Nothing will ever be attempted, if all possible objections must first be overcome.
~ Samuel Johnson

Is this unexplored territory for you? Sometimes you are going to need to make a decision that risks ticking someone off, putting yourself at a disadvantage or even burning a bridge. What’s it going to take for you to increase your willingness to make a decision in your favor and live with the consequences?

Like my coaching client who had to get clear on the risks and rewards of taking a certain path – get clear on what’s at stake for you and if you can live with it.

What unexplored territory of risk have you explored or do you want to explore?
Photo Credit: BigStockPhoto Anastasia_vish

About The Author

Articles By mary-schaefer
Speaker, coach and trainer Mary Schaefer’s expertise is in creating work cultures where organizations and human beings can both thrive. She is a former HR manager. Find out more about how Mary helps managers empower themselves to make the most of their human resources with this special collection of articles selected for LCG readers: http://www.reimaginework.com/LCG/  »  View Profile

What People Are Saying

John E. Smith  |  10 Jun 2015  |  Reply

Hi, Mary – great post and one that resonates personally for me.

I enjoyed the whole piece, but particularly liked your clear and useful presentation of those three discernment questions from your trusted advisor. They seem to get right to the heart of what we need to consider honestly as we make decisions, especially whether to engage or not to engage.

The first question provides perspective. We tend to consider things only from our own point of view. As you mention, we ask what WE want from a situation, often not considering what the other person’s goals or desires might be.

The second question is one of the best examples of when a “Yes or No” question is not only appropriate, but essential. I find that many tend to concentrate on those very valuable open-ended questions, but sometimes you just have to choose and act.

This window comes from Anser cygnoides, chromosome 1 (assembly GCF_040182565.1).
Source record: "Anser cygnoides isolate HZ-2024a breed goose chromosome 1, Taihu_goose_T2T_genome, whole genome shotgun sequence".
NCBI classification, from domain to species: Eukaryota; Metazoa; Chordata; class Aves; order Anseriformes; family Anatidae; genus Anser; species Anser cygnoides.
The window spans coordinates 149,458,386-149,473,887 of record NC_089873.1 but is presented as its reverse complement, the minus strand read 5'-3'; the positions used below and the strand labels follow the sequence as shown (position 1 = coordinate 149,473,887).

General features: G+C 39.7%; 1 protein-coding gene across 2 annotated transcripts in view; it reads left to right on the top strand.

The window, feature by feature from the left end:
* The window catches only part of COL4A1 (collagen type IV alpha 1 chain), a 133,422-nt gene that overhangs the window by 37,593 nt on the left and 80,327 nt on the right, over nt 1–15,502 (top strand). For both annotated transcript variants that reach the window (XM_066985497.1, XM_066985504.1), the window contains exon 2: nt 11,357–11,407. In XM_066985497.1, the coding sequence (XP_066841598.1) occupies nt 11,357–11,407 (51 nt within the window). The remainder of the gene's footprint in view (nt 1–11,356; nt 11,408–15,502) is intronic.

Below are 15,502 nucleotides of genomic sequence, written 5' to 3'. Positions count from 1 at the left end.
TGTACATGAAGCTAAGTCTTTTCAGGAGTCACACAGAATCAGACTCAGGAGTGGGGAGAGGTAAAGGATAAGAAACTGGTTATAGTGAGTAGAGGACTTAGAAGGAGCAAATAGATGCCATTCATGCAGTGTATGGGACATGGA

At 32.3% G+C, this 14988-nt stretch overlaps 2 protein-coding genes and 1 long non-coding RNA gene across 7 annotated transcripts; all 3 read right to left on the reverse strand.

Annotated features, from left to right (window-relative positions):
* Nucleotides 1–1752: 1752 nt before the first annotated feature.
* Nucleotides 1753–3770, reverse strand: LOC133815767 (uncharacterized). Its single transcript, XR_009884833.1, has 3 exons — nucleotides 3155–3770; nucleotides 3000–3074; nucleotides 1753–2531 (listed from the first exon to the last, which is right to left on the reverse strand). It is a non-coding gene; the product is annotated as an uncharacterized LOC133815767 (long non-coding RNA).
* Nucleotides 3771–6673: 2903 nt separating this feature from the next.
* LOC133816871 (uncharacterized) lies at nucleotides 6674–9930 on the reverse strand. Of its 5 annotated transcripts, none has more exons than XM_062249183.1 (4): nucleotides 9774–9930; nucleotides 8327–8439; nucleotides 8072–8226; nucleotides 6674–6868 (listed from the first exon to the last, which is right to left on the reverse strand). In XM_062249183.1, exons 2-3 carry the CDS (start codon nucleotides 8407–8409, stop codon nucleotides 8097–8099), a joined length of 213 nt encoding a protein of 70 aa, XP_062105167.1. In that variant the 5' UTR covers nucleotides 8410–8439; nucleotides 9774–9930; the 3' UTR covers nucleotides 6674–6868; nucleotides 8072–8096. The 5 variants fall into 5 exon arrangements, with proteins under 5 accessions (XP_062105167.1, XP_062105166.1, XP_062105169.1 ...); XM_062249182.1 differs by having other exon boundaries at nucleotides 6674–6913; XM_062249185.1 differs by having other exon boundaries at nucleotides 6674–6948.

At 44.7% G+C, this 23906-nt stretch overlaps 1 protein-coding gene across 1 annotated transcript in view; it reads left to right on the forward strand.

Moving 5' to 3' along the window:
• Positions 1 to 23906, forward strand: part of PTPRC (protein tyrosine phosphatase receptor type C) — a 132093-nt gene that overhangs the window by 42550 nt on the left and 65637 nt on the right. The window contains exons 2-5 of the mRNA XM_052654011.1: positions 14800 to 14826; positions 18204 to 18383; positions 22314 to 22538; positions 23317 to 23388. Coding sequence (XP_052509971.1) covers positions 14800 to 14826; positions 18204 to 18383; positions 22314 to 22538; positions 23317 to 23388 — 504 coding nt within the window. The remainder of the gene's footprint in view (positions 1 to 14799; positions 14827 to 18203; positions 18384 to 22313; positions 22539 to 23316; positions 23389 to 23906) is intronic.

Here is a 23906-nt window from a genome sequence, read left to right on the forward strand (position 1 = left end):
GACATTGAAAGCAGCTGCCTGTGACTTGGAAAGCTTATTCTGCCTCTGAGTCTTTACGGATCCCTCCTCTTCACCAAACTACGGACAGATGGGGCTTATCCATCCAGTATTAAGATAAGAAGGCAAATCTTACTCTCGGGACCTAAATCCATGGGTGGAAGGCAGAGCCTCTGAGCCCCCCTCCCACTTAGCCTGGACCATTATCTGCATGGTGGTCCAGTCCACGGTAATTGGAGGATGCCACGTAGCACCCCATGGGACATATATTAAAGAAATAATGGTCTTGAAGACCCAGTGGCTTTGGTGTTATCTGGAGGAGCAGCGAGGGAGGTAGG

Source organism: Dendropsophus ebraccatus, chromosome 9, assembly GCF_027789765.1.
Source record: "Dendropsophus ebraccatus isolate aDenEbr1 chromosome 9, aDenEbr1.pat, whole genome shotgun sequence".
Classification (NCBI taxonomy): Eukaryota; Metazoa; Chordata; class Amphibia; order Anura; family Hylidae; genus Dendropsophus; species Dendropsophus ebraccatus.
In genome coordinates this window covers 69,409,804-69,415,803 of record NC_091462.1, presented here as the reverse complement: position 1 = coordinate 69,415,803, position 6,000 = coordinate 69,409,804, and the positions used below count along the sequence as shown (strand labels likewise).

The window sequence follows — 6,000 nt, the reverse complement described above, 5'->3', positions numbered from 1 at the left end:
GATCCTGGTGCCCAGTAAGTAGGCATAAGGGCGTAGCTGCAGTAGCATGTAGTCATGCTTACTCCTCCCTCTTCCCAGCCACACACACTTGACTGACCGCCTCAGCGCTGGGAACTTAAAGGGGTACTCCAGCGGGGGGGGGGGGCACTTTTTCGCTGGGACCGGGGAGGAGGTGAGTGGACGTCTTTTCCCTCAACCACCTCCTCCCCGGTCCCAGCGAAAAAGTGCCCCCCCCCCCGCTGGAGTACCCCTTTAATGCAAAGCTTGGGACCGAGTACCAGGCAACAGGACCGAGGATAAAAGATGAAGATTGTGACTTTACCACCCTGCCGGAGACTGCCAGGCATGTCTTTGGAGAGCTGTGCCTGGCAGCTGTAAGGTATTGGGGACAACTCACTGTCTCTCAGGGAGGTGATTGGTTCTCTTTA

That last question is, as you stated, “key”. This can be answered “yes” or “no”, but it is definitely not a straight-forward or simple question. I wonder about time frames here. For example, I might be just fine and dandy right now with severing a relationship, due to the proximity or severity of what caused me to feel that way. However, down the road, I might be less OK or even regretful. While we cannot always know how consistent our decisions will be, this does seem to reinforce that one should think deeply before answering that last one:).

Thanks for an enjoyable and thought-provoking post … of course, I have grown to expect nothing less from you.


Mary C. Schaefer  |  10 Jun 2015  |  Reply

John, thank you so much for your thoughtful comments. Those comments could turn into a post in itself – of course, I have grown to expect nothing less from YOU!

My Best,

Manisha  |  10 Jun 2015  |  Reply

John, thanks for the thoughtful analysis of those questions. In the moment, they were just questions between two friends, but you’re dead on in your assessment.


Mary C. Schaefer  |  11 Jun 2015  |  Reply

Thanks you to my gifted advisor, for weighing in :)